Welcome my wonderful horror fiends and happy horror haikuesday! Today we have a delightful assortment of devilish word-smithing to peruse. So let’s hop on in.

First up, is a poem from our Horror Made resident poet, Patrick Rahall:


I scratch, desperate.

My fingers bleed, my nails break.

My coffin is dark.

clawing out

And out of the numerous, delightful and fantastic #horrorhaikuesday submissions here are this week’s two  illustrations.

The first is from Michelle Parker:

tentacle book

Next up, I saw that Andy Van Scoyoc and Nano Horror spun some striking images off of each other’s poems, so I wanted to do an illustration that played along that vein. (Very fun work guys!)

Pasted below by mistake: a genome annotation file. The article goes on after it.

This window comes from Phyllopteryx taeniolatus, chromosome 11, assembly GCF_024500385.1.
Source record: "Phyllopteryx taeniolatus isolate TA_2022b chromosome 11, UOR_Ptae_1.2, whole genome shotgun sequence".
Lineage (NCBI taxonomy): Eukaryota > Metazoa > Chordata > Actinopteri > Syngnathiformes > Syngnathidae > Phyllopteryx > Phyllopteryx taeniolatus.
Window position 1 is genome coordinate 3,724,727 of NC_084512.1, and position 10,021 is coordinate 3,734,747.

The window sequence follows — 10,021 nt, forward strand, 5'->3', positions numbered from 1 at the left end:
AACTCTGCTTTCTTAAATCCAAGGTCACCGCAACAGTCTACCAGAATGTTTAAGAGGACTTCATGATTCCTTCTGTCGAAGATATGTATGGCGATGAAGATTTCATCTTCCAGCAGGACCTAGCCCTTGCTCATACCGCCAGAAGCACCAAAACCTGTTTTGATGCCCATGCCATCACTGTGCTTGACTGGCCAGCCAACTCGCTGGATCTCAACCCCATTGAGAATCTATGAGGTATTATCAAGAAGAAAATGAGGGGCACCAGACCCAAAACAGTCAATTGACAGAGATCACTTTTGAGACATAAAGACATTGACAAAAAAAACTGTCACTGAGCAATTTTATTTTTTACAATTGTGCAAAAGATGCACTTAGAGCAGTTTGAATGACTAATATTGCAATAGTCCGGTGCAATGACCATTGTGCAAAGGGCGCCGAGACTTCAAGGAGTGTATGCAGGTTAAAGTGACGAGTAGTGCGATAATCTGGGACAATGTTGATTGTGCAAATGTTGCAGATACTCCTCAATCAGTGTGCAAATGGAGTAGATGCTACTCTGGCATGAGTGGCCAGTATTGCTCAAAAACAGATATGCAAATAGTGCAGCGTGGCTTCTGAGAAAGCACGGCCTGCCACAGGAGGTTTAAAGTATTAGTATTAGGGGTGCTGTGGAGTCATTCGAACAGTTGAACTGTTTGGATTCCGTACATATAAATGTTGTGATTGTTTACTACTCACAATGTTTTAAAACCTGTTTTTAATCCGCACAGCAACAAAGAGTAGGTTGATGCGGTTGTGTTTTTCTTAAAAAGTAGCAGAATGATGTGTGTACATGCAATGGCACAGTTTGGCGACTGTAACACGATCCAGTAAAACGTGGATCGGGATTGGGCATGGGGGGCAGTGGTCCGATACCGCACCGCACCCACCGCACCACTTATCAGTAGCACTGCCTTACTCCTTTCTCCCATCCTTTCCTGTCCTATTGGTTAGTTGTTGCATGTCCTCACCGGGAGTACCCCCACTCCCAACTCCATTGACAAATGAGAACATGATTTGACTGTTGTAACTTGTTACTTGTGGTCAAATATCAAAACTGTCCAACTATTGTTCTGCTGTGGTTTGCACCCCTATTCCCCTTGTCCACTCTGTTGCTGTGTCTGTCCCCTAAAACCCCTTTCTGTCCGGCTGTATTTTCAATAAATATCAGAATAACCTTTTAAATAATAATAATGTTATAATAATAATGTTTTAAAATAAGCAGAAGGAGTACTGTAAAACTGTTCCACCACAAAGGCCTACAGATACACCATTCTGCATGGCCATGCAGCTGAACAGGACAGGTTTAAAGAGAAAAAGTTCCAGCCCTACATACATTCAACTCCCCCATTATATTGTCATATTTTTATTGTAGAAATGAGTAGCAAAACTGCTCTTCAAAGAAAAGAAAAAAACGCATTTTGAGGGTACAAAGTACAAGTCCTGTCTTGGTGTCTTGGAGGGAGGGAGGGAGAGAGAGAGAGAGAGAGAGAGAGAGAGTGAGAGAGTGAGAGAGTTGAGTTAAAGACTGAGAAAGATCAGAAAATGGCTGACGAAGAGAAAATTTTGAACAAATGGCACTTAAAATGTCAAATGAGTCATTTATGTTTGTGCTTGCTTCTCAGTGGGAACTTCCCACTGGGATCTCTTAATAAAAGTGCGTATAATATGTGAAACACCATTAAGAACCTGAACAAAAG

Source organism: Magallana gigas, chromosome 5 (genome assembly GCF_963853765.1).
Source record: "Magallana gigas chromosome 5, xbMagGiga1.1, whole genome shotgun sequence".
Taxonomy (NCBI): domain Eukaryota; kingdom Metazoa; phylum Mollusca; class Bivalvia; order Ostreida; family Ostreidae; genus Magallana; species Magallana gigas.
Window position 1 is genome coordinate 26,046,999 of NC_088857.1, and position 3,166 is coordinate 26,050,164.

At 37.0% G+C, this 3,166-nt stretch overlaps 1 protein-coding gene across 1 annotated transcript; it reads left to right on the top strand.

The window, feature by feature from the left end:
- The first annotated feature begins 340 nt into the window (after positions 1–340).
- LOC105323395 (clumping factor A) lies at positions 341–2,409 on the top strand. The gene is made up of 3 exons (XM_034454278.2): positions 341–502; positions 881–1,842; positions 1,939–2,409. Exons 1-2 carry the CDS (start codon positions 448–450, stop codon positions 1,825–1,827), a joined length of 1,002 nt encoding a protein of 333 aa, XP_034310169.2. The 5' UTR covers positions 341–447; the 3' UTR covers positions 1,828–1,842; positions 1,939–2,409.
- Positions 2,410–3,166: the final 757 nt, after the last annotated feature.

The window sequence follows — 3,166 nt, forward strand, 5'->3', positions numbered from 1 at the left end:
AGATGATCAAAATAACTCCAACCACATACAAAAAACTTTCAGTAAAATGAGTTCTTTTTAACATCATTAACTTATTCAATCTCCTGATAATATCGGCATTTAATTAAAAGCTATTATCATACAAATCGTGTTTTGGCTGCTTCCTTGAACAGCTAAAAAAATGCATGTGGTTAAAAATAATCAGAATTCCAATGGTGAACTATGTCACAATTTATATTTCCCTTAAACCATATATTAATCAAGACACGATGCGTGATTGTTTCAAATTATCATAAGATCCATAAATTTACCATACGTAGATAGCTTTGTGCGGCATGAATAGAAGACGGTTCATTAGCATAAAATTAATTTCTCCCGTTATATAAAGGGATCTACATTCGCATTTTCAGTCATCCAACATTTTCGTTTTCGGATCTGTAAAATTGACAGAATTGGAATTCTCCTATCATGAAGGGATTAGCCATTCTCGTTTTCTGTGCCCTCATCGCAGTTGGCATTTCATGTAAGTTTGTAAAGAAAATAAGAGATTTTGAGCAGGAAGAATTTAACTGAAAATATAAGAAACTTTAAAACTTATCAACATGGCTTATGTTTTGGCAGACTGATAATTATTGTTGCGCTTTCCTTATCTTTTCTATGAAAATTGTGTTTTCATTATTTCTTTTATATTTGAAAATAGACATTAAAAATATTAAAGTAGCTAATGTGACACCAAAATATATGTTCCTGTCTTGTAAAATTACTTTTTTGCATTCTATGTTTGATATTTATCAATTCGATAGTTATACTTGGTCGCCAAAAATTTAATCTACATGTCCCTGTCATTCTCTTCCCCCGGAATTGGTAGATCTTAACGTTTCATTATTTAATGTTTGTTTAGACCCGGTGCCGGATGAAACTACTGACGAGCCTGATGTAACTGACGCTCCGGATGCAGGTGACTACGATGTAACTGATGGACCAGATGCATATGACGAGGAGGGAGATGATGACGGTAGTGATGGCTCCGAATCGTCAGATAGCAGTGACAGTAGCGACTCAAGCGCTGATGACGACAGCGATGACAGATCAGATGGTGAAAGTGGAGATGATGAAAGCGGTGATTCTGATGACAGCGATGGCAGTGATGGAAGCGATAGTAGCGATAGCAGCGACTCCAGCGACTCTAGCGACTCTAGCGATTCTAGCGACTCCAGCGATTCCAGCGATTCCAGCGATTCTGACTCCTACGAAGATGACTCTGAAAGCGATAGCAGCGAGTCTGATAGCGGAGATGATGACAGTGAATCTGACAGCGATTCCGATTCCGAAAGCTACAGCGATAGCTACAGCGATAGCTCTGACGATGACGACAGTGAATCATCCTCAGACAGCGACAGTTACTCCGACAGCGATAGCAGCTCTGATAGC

Although this first one isn’t quite a haiku ( missing a few syllables in the second and third lines) but I still really like it as a micro poem.



3 thoughts

  1. Nice work as always.

    I wouldn’t worry too much if a submission is “missing syllables.” While traditional American haiku are strictly 5-7-5, my understanding is that that’s a rough approximation of the measure of Japanese haiku, which usually convey less information. There’s definitely a school of American haiku-writing that just aims for any brief poetic image conveyed in three lines.

    Besides, if we wanted to be real purists, each poem would have to have a seasonal signal word in its first line, like “snow” or “moon” or “blossoms.”


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